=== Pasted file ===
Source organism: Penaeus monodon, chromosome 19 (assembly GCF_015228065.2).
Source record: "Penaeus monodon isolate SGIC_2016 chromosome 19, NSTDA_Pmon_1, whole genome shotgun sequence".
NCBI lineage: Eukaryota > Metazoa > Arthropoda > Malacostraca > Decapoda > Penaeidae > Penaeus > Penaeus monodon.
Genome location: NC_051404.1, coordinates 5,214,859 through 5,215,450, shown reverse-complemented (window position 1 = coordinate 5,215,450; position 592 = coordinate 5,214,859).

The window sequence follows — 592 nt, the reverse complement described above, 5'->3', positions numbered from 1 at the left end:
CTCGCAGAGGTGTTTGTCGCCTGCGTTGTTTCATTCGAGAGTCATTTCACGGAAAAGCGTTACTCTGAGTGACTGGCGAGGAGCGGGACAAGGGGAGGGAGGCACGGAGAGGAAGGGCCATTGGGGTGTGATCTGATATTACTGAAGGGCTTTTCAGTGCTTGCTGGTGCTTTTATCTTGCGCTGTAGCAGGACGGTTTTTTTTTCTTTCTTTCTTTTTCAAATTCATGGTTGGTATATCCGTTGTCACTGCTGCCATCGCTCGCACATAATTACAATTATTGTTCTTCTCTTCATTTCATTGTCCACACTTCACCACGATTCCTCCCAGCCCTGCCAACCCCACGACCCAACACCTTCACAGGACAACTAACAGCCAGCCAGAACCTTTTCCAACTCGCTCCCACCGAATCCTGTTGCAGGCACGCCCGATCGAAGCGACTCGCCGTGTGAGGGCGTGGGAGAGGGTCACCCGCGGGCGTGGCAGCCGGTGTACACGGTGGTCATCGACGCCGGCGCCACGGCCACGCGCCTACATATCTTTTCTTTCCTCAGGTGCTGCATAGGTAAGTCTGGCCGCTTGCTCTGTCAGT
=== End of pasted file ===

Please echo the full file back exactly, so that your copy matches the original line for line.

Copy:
Source organism: Penaeus monodon, chromosome 19 (assembly GCF_015228065.2).
Source record: "Penaeus monodon isolate SGIC_2016 chromosome 19, NSTDA_Pmon_1, whole genome shotgun sequence".
NCBI lineage: Eukaryota > Metazoa > Arthropoda > Malacostraca > Decapoda > Penaeidae > Penaeus > Penaeus monodon.
Genome location: NC_051404.1, coordinates 5,214,859 through 5,215,450, shown reverse-complemented (window position 1 = coordinate 5,215,450; position 592 = coordinate 5,214,859).

The window sequence follows — 592 nt, the reverse complement described above, 5'->3', positions numbered from 1 at the left end:
CTCGCAGAGGTGTTTGTCGCCTGCGTTGTTTCATTCGAGAGTCATTTCACGGAAAAGCGTTACTCTGAGTGACTGGCGAGGAGCGGGACAAGGGGAGGGAGGCACGGAGAGGAAGGGCCATTGGGGTGTGATCTGATATTACTGAAGGGCTTTTCAGTGCTTGCTGGTGCTTTTATCTTGCGCTGTAGCAGGACGGTTTTTTTTTCTTTCTTTCTTTTTCAAATTCATGGTTGGTATATCCGTTGTCACTGCTGCCATCGCTCGCACATAATTACAATTATTGTTCTTCTCTTCATTTCATTGTCCACACTTCACCACGATTCCTCCCAGCCCTGCCAACCCCACGACCCAACACCTTCACAGGACAACTAACAGCCAGCCAGAACCTTTTCCAACTCGCTCCCACCGAATCCTGTTGCAGGCACGCCCGATCGAAGCGACTCGCCGTGTGAGGGCGTGGGAGAGGGTCACCCGCGGGCGTGGCAGCCGGTGTACACGGTGGTCATCGACGCCGGCGCCACGGCCACGCGCCTACATATCTTTTCTTTCCTCAGGTGCTGCATAGGTAAGTCTGGCCGCTTGCTCTGTCAGT